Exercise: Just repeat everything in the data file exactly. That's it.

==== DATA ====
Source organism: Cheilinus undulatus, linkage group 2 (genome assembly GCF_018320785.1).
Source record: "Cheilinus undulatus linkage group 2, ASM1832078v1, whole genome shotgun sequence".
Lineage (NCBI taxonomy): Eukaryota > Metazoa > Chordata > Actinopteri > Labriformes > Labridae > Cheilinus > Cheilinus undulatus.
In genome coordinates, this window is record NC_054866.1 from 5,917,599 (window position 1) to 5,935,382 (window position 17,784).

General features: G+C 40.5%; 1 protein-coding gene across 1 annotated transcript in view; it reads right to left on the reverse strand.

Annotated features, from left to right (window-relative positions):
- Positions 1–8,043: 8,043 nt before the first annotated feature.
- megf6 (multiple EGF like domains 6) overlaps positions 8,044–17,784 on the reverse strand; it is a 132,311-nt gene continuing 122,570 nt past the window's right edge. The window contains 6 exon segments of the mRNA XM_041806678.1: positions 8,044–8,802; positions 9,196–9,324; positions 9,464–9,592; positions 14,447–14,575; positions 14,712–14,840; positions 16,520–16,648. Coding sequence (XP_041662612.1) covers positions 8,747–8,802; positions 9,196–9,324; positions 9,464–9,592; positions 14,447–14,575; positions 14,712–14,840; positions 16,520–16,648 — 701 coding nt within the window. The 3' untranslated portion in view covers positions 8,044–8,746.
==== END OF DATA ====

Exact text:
Source organism: Cheilinus undulatus, linkage group 2 (genome assembly GCF_018320785.1).
Source record: "Cheilinus undulatus linkage group 2, ASM1832078v1, whole genome shotgun sequence".
Lineage (NCBI taxonomy): Eukaryota > Metazoa > Chordata > Actinopteri > Labriformes > Labridae > Cheilinus > Cheilinus undulatus.
In genome coordinates, this window is record NC_054866.1 from 5,917,599 (window position 1) to 5,935,382 (window position 17,784).

General features: G+C 40.5%; 1 protein-coding gene across 1 annotated transcript in view; it reads right to left on the reverse strand.

Annotated features, from left to right (window-relative positions):
- Positions 1–8,043: 8,043 nt before the first annotated feature.
- megf6 (multiple EGF like domains 6) overlaps positions 8,044–17,784 on the reverse strand; it is a 132,311-nt gene continuing 122,570 nt past the window's right edge. The window contains 6 exon segments of the mRNA XM_041806678.1: positions 8,044–8,802; positions 9,196–9,324; positions 9,464–9,592; positions 14,447–14,575; positions 14,712–14,840; positions 16,520–16,648. Coding sequence (XP_041662612.1) covers positions 8,747–8,802; positions 9,196–9,324; positions 9,464–9,592; positions 14,447–14,575; positions 14,712–14,840; positions 16,520–16,648 — 701 coding nt within the window. The 3' untranslated portion in view covers positions 8,044–8,746.